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The Life-Changing Magic of Throwing Out Your Books?

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There is being tidy, and then there is Marie Kondo.        

Following the success of her book, The Life-Changing Magic of Tidying (not to be confused with Sarah Knight’s The Life-Changing Magic of Not Giving a F**k), Kondo has recently released her very own Netflix show to help people sort through the clutter in their lives and their homes.

The KonMari method has one desired outcome: to bring you joy. It involves sorting through your belongings and discarding anything that doesn’t provide you with this elation. In simple terms, if it doesn’t spark joy, you don’t need it. But, to the dismay of many book lovers online, this also seems to relate to literature.

Image credit: Wikipedia Commons

On her show, Kondo can be seen helping to get rid of a generous amount of literature from one pair's home, asking if they are something that they really need. For many people, myself included, this act would spark anything but joy. She suggests that you should have no more than 30 books in your home, and any more than this is just excess clutter.

As you can imagine, this sparked a less than joyful discussion online.

 

In my opinion, some people were a little rash in their instant hate for Kondo’s stance on how many books you keep on your home. She isn’t asking you to throw out all your books. She doesn’t totally dismiss the joy of owning books and buying new ones. She has written her own book after all – of course she still wants you to buy it. Her KonMari method existed before the Netflix show was produced, but it is only now that the phenomenon has become more widespread that it is really causing a fuss. We also have to remember that this is just what works for her and she isn't trying to tell us that absolutely everyone will get joy from doing this. Some people might, of course, and that's great. What I think she is really getting at is that she thinks you shouldn’t keep them if they don’t make you completely and utterly happy. 

But, this is where my level of agreement with her opinion comes to a standstill. I own a lot more than 30 books. I own more than ten times that number, between my bedroom at home and the one in my student flat. The thing is that when I ask myself Kondo’s optimal question, “does it spark joy?”, the answer is yes. They all bring me joy! The ones I have read over and over, with the spine cracked and the pages dog-eared (the horror, I know), and also the ones that I can’t even remember a single thing about the blurb never mind opened it to the very first page yet. Even the ones that weren't my favourite still don't disappear off the shelf because I love my collection of books just as much as I love actually reading them.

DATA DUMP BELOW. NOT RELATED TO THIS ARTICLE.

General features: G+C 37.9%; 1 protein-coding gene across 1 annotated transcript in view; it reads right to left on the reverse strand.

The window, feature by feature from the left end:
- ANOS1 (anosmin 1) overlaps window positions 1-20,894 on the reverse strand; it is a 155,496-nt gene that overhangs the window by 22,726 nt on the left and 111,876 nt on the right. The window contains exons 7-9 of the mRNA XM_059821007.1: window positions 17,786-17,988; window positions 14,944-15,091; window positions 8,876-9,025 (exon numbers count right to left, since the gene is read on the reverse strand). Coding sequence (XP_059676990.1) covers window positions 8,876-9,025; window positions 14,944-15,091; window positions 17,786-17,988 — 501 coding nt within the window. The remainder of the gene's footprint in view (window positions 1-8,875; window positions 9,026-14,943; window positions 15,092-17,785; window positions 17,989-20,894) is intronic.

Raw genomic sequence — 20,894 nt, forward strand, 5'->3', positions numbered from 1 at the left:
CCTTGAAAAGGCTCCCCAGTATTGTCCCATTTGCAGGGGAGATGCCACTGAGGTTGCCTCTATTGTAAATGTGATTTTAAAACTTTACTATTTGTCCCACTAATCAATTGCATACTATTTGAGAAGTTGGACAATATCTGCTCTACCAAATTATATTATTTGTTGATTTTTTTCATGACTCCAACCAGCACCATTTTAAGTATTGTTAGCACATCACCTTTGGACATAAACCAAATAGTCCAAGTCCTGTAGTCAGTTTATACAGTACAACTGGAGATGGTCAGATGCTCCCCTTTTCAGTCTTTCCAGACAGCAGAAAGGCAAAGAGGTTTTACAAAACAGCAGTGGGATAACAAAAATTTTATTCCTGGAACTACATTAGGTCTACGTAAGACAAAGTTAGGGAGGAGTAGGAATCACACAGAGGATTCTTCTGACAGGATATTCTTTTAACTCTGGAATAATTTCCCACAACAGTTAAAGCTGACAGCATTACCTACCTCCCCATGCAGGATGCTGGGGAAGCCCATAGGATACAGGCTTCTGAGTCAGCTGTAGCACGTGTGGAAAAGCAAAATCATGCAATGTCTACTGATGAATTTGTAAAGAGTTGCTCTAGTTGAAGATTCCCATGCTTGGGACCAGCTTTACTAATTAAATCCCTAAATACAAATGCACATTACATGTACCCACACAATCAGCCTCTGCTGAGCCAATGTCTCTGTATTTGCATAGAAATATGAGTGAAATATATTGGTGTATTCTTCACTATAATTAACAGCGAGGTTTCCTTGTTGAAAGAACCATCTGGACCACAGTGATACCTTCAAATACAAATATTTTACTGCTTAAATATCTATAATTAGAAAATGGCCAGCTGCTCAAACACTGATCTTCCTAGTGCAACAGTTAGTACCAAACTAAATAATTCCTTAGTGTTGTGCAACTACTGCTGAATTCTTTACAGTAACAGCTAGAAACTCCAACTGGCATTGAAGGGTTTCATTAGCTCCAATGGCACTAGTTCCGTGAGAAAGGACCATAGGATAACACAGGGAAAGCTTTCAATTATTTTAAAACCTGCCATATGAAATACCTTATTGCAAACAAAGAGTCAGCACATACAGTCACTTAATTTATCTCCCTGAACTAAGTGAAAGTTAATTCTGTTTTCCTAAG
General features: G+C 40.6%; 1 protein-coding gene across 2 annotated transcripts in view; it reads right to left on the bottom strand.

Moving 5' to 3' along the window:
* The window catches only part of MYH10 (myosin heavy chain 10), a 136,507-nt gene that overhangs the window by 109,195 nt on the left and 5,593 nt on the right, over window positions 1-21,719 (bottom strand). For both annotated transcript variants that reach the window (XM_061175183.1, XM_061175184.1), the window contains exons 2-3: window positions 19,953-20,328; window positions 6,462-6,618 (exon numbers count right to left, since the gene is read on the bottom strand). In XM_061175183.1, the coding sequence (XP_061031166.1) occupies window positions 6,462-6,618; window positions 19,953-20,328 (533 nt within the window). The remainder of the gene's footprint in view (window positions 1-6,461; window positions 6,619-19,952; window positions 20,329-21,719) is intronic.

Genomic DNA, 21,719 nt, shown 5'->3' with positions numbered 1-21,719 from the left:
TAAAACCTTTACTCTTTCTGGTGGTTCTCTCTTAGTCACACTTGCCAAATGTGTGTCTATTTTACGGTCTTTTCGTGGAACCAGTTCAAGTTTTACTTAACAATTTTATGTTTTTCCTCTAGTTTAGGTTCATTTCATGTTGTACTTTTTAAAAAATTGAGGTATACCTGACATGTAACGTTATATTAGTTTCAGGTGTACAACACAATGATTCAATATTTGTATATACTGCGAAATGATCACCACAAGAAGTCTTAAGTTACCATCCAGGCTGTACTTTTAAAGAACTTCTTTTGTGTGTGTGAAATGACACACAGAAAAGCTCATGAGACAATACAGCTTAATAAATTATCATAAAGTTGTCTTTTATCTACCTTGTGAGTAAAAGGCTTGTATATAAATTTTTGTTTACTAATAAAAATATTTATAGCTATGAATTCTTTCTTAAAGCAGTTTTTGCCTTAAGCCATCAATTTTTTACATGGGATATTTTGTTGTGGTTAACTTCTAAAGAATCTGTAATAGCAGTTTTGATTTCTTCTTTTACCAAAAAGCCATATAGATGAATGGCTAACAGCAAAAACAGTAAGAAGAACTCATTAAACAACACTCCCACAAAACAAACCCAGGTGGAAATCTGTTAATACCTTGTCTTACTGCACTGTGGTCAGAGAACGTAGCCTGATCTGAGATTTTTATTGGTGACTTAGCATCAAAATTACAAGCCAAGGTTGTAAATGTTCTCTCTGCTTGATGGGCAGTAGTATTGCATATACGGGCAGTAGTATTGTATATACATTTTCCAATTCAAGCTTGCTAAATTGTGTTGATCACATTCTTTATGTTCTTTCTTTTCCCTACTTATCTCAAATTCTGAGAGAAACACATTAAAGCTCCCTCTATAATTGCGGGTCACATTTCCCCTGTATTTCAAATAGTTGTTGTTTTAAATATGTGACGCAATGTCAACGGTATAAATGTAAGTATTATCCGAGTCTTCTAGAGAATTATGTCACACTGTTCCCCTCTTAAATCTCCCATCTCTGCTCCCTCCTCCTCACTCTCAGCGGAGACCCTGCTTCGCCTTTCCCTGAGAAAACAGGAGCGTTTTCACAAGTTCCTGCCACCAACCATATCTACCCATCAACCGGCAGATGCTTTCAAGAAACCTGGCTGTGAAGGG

That said, while I definitely don’t agree that you should limit your books to only 30 at any one given time if you don't want to, I think her method can be applied to other areas of your home life. How many times have you looked in your wardrobe and totally skipped over the items that still have the tags still attached, or you can’t even remember the last time you had it on, only to go straight for your favourite items on rotation? What is the point in keeping these things? They don’t spark joy, but they might spark joy for other people. This also goes for all the random things that you keep for years even though you know you don't need them or will ever look at again, like old school jotters, empty foundations and mascaras and pens that ran out of ink a long time ago. These are the things that you can throw it without it being a painful experience like the thought of departing with your beloved possessions.

And remember, the more real clutter you get rid of, the more books you can fit in.

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